If there were a time for an official, adoring goodbye to summer flavors, I think this would be it.
Bjork spent last weekend doing the official Fall Clean Up in preparation for winter, and I’ve been spending more and more time inside, working on my Fall Sweater Bod with new fall and winter soups, breads, and other cozy things. The days are still oscillating between WAS THAT A SNOWFLAKE? to WHY DID I PUT MY T-SHIRTS AWAY?, and even though it’s getting dark earlier and earlier, there are moments where you could step outside and almost feel like it’s June.
But the fall-to-winter switch is really happening, and all of this gives me the image of us collective food lovers standing on the edge of a huge ship, waving to our summer favorites – the tomatoes, zucchini, herbs, green beans, and corn – as we set sail for winter. It’s been real, friends! Thank you for the fresh flavors and juicy bites! We’ll be in touch!
Not to say that we can’t break out the canned tomato sauce and ice-cube pesto stores in the freezer once the snow starts falling – I will be sad and disappointed in us if we don’t – but I think this recipe may be my last bittersweet goodbye to recipes involving fresh tomatoes and fresh herbs. It’s time.
After the last Barramundi recipe I posted, the skillet with the fresh tomatoes and butter and garlic and white beans and such and the one that you all raved about in the comments ♡ and that had me licking my bowl with zero percent shame, I am feeling like we might be onto something with the white-fish-tomato-herb-garlic thing. So what else to do but carry on the torch with this amazing food and flavor combination to see what other magic we can create? Soul sister flavors, similar vibe, NEW FORM.
New form is looking like a few different things.
- Still using Barramundi, but this time: fried crispy and golden brown and perfect, with the skin. Okay, hoooooold on. It’s okay to feel your feelings about this. Sometimes it helps to know what you are and what you aren’t in life – and I will be the first to say, I am just straight up NOT the kind of person who is high-class enough to fry a whole skin-on, head-and-eyeballs fish for dinner. I’m more of a freezer shrimp poppers kinda girl // proud // represent. So let me tell you how this skin-on fish situation works for me. Our pals at Whole Foods, being attentive like it is to things like sustainable seafood, not only carry Barramundi but actually offer a skin-on version if you go and ask at the seafood counter. And if you’re not digging the skin situation just yet, it’s okay – you can also get the wonderful regular Barramundi filets and enjoy yourself some melt-in-the-mouth awesomeness just as easily.
- Speaking of melt-in-your-mouth perfection, how about a slow-simmered tomato risotto that has the most delicate kiss of fresh tomato-thyme flavor and sings little love notes of Parmesan and garlic to serve as a perfect little bed for your fried, crispy, golden, fish? MORE YASSS.
I know a lot of us are looking to make sustainable seafood choices but don’t really know where to start. I’M IN THAT CLUB. And I’m telling you – here’s an easy way to do it: buy Barramundi. It’s a basic white fish that tastes similar to sea bass (the stuff you get a great restaurants? yes. that.) and it cooks as easily as the frozen tilapia that everyone is familiar with. But the bonus is that it has Monterrey Bay Aquarium’s highest rating for sustainability, plus it’s totally clean, mercury-free, and delicious.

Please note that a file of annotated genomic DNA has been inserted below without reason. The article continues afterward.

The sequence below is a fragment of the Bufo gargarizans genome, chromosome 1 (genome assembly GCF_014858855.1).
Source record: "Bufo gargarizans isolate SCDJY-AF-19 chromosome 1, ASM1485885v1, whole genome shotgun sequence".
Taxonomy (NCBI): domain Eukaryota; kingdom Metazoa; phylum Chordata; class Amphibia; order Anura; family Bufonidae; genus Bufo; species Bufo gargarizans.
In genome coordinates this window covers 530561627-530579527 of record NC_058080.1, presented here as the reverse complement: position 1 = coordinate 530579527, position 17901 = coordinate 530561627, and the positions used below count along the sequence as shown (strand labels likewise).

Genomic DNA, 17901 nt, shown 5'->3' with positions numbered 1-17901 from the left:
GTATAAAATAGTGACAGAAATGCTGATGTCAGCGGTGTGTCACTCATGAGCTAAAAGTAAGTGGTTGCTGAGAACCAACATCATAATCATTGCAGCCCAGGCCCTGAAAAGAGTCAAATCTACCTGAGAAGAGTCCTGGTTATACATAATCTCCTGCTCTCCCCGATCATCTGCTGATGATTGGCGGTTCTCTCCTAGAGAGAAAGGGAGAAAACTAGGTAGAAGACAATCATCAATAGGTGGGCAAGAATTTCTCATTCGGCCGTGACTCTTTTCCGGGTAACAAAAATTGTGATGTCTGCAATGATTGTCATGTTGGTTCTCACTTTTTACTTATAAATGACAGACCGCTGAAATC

See, told you. 👇🏼
Even better, October is National Seafood Month! 🎉 If you want to celebrate and try Barramundi – either the skin-on OR skinless filets – be sure to use this coupon! Awyeah.
Creamy Tomato Risotto with Pan Fried Barramundi! Slow-simmered tomato parmesan risotto paired with crispy fish. YUM!
Creamy Tomato Risotto
- 6–7 cups chicken or vegetable broth
- 1/2 cup chopped onion
- a few cloves of minced garlic
- 2 teaspoons fresh thyme leaves, minced (adjust to taste)
- 2 tablespoons butter
- 1 1/2 cups arborio rice
- 4 tomatoes, grated or pulsed through a food processor
- 2 tomatoes, roughly chopped
- 1/4 cup grated Parmesan cheese
- 3 large filets of Barramundi (skin on)
- olive oil
- lemon juice
- Heat the chicken broth in a saucepan and keep it warm.
- Melt the butter in a large skillet over medium heat. Add the onion, garlic, and thyme. Stir until softened. Add the arborio rice and stir until coated with the butter.
- Add 1 cup of warm broth and stir until absorbed. Repeat with 1/2 cup of pulsed tomatoes. Repeat again, alternating between broth and tomatoes, stirring after each addition until all liquid is absorbed. Repeat this process until the risotto is cooked. This will take 20-30 minutes. Add a handful of Parmesan, the remaining chopped tomatoes, and salt to taste and stir to combine.
- Heat a large cast iron skillet over high heat. Add a generous swish of olive oil. Pat fish filets with a paper towel and sprinkle with salt and pepper. (I also cut them in half since they were so big! Eyeball it based on the number of people you’re serving.) Add dry filets to the pan, skin side down, and fry for several minutes on each side. It will be hot and it might splatter, so watch out. When the fish is cooked and golden brown/crispy, remove from the pan.
- Serve the fish with the risotto and an extra sprinkle of Parmesan.
- For a quick pan sauce, toss some butter in the pan that you fried the fish along with a pinch of thyme and lemon juice. Whisk until combined and serve over the fish.
- Category: Dinner
- Method: Sauté
- Cuisine: Italian-Inspired
Keywords: tomato risotto, risotto recipe, barramundi recipe, parmesan risotto, seafood recipe
This post was sponsored by Australis Barramundi. We love love love this delicious, sustainable fish!